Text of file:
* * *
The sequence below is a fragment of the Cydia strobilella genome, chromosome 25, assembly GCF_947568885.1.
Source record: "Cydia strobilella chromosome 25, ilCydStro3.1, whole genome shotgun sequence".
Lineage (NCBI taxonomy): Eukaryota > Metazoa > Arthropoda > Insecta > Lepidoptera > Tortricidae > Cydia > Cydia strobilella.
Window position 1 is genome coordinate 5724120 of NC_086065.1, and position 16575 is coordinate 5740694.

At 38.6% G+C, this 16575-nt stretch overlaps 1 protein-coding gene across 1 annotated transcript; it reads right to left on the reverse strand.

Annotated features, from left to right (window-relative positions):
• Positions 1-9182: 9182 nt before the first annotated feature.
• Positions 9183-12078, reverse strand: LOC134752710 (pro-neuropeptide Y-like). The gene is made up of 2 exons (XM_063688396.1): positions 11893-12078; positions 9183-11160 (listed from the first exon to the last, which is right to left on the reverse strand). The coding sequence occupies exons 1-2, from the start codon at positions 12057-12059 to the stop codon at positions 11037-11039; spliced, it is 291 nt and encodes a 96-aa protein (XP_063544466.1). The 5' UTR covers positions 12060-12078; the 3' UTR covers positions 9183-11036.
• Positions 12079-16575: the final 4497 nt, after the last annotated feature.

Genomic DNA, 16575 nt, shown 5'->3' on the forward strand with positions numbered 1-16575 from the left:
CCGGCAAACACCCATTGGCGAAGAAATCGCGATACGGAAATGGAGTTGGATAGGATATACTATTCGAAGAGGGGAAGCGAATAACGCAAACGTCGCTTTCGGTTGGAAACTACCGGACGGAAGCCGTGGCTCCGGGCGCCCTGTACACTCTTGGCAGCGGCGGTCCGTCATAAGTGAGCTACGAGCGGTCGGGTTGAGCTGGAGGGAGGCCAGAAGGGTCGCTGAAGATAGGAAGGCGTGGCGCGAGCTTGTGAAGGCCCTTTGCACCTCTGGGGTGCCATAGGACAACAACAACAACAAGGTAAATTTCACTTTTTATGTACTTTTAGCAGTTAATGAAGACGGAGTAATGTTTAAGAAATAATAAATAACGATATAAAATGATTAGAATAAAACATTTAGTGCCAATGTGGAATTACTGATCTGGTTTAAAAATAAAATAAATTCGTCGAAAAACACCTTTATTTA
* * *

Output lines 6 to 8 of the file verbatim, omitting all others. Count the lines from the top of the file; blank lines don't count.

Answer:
Annotated features, from left to right (window-relative positions):
• Positions 1-9182: 9182 nt before the first annotated feature.
• Positions 9183-12078, reverse strand: LOC134752710 (pro-neuropeptide Y-like). The gene is made up of 2 exons (XM_063688396.1): positions 11893-12078; positions 9183-11160 (listed from the first exon to the last, which is right to left on the reverse strand). The coding sequence occupies exons 1-2, from the start codon at positions 12057-12059 to the stop codon at positions 11037-11039; spliced, it is 291 nt and encodes a 96-aa protein (XP_063544466.1). The 5' UTR covers positions 12060-12078; the 3' UTR covers positions 9183-11036.